Short Story Saturday: Dreamcatcher & the Zombie Horde

Don’t ya’ just love that title?  It makes me laugh.  Anyway, I wrote this short story today after reading a post on Facebook from a friend of mine, Christina McKnight (well, that’s her author persona anyway), where her daughter asked for a dreamcatcher to stop the zombies from getting her.  From it sprung this little number.  Hope you enjoy.



Pictures of puppies, kittens, and other little animals dotted the periwinkle walls around Katie as she waited patiently for her mommy to tuck her in.  She sat and bounced eagerly, her legs stretched out underneath the purple comforter with frolicking puppies on it.  Distracted, she traced a finger playfully from one puppy to the next, imagining them dancing across her lap.

“Ready for bed, munchkin?” Mommy said as she entered the room.

“Story!” she yelled, bouncing some more, but Mommy just glared back.

“Oh, no,” she said, pointing a finger menacingly.  “You already got your story.  And I specifically said no horror stories after dinner.  They give you nightmares.”  She shook her head, making her way to the bed and sitting, patting Katie’s pillow.  “Lay down.”  Mommy kissed her.  “And sleep sweet, munchkin.”  She patted her on the head and Katie smiled before closing her eyes.

Katie cracked her eyes open just enough so she could watch her mommy walk out, cracking the door open so Katie had the light from the hall as well as the nightlight in a plug on the opposite wall.  Between the hallway light, the nightlight and the light streaming in from the windows, the room wasn’t really dark, but shadows still lingered in the corners.

On other nights, when Katie hadn’t listened and read ghost stories late against Mommy’s wishes, she’d imagined ghosts lurking in those inky corners, keeping her awake.  She was never sure if keeping her eyes open and glued to the corners, ready and waiting to catch any trespasser, was better or if keeping her eyes closed and pretending it didn’t exist was the better plan.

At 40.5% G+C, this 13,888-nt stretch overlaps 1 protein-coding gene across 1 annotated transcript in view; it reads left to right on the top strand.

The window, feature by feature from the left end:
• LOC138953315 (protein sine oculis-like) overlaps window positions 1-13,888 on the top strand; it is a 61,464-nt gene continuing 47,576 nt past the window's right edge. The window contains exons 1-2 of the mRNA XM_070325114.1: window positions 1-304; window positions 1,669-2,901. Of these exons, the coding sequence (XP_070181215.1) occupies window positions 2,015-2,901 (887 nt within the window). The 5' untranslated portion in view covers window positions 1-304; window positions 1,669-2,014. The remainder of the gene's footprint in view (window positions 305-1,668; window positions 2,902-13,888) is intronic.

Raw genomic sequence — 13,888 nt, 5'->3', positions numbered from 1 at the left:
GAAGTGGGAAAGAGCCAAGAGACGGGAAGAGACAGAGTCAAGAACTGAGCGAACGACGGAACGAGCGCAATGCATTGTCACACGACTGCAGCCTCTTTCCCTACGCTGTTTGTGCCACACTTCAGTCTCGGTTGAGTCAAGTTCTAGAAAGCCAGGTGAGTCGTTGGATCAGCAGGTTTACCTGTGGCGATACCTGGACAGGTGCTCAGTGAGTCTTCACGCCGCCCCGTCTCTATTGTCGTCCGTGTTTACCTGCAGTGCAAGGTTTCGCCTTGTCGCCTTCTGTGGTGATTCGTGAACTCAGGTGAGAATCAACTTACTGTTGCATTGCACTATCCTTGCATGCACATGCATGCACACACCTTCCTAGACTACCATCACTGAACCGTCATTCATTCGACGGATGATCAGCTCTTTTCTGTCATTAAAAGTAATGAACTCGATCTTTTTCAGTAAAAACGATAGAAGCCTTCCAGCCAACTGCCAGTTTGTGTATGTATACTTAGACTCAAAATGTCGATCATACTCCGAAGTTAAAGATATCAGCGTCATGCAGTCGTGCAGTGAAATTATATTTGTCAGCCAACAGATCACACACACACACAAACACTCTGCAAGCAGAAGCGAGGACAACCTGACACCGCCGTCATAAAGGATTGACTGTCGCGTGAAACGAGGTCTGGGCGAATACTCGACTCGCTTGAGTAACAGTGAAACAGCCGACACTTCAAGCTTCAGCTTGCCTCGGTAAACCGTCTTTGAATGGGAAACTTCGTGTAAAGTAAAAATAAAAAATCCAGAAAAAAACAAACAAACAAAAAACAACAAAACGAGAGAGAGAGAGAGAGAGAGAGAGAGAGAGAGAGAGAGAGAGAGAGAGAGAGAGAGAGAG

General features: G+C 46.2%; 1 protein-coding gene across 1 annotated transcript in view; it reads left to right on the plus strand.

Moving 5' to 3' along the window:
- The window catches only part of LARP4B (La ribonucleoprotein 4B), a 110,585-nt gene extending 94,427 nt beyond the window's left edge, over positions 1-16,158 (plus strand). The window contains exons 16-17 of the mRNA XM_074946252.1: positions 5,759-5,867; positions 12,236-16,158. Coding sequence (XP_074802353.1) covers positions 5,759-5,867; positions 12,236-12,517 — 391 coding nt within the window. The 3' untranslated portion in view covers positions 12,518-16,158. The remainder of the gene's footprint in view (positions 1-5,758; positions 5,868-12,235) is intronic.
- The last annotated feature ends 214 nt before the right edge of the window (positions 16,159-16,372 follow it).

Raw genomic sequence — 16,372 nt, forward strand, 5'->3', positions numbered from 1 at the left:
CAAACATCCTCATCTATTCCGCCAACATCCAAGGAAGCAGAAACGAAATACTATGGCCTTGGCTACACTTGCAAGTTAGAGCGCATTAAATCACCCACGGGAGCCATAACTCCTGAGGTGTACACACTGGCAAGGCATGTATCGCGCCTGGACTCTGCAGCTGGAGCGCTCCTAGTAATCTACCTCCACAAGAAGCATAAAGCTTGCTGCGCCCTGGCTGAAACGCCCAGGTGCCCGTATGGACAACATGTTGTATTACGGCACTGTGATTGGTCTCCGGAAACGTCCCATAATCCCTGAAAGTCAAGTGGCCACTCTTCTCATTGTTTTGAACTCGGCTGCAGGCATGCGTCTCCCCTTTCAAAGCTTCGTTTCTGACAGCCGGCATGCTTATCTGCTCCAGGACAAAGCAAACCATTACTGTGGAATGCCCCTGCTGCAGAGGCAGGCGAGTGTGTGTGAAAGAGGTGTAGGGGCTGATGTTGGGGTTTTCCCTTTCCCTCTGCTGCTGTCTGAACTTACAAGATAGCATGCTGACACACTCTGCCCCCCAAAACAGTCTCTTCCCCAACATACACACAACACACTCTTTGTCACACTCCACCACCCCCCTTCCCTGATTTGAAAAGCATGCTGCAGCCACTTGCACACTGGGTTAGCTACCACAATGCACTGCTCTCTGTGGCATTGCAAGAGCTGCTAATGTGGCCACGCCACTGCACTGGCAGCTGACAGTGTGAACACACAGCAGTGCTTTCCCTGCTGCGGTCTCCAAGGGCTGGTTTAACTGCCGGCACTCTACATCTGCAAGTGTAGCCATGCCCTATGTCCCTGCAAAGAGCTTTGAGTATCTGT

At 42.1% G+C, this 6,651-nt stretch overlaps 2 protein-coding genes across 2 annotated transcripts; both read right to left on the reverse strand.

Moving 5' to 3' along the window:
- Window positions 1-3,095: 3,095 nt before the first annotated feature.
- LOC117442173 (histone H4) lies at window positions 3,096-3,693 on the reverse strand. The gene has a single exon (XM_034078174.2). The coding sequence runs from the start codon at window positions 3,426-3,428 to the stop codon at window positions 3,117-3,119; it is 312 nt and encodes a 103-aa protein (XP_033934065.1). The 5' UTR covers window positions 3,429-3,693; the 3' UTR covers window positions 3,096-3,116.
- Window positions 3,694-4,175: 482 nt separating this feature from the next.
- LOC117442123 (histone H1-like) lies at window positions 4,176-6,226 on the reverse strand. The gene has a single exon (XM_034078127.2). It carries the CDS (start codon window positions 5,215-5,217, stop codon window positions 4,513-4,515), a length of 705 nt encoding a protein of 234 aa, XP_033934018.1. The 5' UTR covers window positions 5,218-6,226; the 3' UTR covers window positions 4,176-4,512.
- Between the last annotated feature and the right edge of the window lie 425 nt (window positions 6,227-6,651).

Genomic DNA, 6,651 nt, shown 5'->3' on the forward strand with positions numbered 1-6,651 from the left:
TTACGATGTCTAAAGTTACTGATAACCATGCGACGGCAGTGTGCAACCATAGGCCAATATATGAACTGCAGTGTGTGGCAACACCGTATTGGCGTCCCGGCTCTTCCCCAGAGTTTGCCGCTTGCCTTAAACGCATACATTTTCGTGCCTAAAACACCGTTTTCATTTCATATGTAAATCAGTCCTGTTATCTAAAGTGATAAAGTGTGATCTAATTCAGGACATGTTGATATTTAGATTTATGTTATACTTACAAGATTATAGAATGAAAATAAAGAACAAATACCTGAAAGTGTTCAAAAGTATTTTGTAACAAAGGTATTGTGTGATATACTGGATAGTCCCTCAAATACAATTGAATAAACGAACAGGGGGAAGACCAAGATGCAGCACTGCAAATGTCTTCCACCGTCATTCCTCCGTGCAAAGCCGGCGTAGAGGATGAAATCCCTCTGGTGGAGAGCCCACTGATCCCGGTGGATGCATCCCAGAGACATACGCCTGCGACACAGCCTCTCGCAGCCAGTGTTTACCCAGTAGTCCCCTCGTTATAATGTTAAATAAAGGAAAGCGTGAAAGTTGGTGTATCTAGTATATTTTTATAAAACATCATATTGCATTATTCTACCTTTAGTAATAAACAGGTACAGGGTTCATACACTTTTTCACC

But tonight, she would prove Mommy wrong.  She closed her eyes, preparing to fall straight to sleep, forgetting altogether the shadows that lurked in the dark recesses of her bright, little room.  Like the closet she’d forgotten to close.  She lay there, trying to relax, trying to forget about it.  But she couldn’t.  With a huff, she threw back the covers, marched to the closet, and slid the doors in place.  There, she thought with a smile.  Now I can sleep.

Katie went back and tucked herself in, just like Mommy had not so long ago.  She closed her eyes tight and thought happy thoughts, trying to fill her head with puppies and kittens and the river otters she’d seen at the zoo on Sunday.

Scrape.  She jumped, turning to the sound, holding her blanket like a shield against whatever threatened her in the night.  She looked at the window and saw the dreamcatcher she’d made with her mother.  Mommy had encouraged her to make it hers, so she’d used purple leather to wrap the metal ring and dangle from the bottom.  The feathers and plastic beads were purple and blue.  Puppy and kitty cat charms hung from the web inside the ring, and she smiled at it.

Mommy said the dreamcatcher would protect her.  Mommy had said it would protect her from bad dreams.  They’d made it after an especially bad nightmare a few months back.  She’d woken up screaming and crying, tears pouring down her face as she hiccuped every last breath.  Katie had been skeptical of the talisman’s power.

“Well, dreams can’t hurt me,” Katie had told her mother proudly.  “What’s going to protect me from ghosts and werewolves and vampires?”  Her little head had thought about it for a moment as her eyes rounded in fear.  “Or zombies!”  Everyone at school had been talking about zombies, about a zombie apocalypse, about how you had to bash them on the head to kill them, otherwise they’d eat your brains.  She’d been obsessed with them ever since.

Her mother had shaken her head and smiled sweetly.  “I promise, Katie.  It’ll protect you from ghosts and werewolves and vampires and even zombies.  You only need to have faith in it.”